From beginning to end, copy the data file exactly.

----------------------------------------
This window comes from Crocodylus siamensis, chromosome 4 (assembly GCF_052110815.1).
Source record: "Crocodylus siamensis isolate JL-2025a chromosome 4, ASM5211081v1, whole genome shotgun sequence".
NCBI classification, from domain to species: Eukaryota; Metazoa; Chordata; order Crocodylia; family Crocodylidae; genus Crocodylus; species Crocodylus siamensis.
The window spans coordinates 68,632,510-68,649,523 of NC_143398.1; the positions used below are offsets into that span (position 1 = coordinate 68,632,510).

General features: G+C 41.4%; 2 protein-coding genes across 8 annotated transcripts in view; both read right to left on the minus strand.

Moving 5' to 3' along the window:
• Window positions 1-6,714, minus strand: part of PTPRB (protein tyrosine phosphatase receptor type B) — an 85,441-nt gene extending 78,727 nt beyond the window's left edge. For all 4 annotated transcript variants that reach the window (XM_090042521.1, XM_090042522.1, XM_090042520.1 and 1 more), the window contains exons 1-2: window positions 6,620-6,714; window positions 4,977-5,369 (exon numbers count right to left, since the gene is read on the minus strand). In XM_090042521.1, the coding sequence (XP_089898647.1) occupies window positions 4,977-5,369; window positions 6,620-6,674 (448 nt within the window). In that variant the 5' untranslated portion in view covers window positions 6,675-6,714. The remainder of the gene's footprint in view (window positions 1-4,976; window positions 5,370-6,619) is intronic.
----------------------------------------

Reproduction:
This window comes from Crocodylus siamensis, chromosome 4 (assembly GCF_052110815.1).
Source record: "Crocodylus siamensis isolate JL-2025a chromosome 4, ASM5211081v1, whole genome shotgun sequence".
NCBI classification, from domain to species: Eukaryota; Metazoa; Chordata; order Crocodylia; family Crocodylidae; genus Crocodylus; species Crocodylus siamensis.
The window spans coordinates 68,632,510-68,649,523 of NC_143398.1; the positions used below are offsets into that span (position 1 = coordinate 68,632,510).

General features: G+C 41.4%; 2 protein-coding genes across 8 annotated transcripts in view; both read right to left on the minus strand.

Moving 5' to 3' along the window:
• Window positions 1-6,714, minus strand: part of PTPRB (protein tyrosine phosphatase receptor type B) — an 85,441-nt gene extending 78,727 nt beyond the window's left edge. For all 4 annotated transcript variants that reach the window (XM_090042521.1, XM_090042522.1, XM_090042520.1 and 1 more), the window contains exons 1-2: window positions 6,620-6,714; window positions 4,977-5,369 (exon numbers count right to left, since the gene is read on the minus strand). In XM_090042521.1, the coding sequence (XP_089898647.1) occupies window positions 4,977-5,369; window positions 6,620-6,674 (448 nt within the window). In that variant the 5' untranslated portion in view covers window positions 6,675-6,714. The remainder of the gene's footprint in view (window positions 1-4,976; window positions 5,370-6,619) is intronic.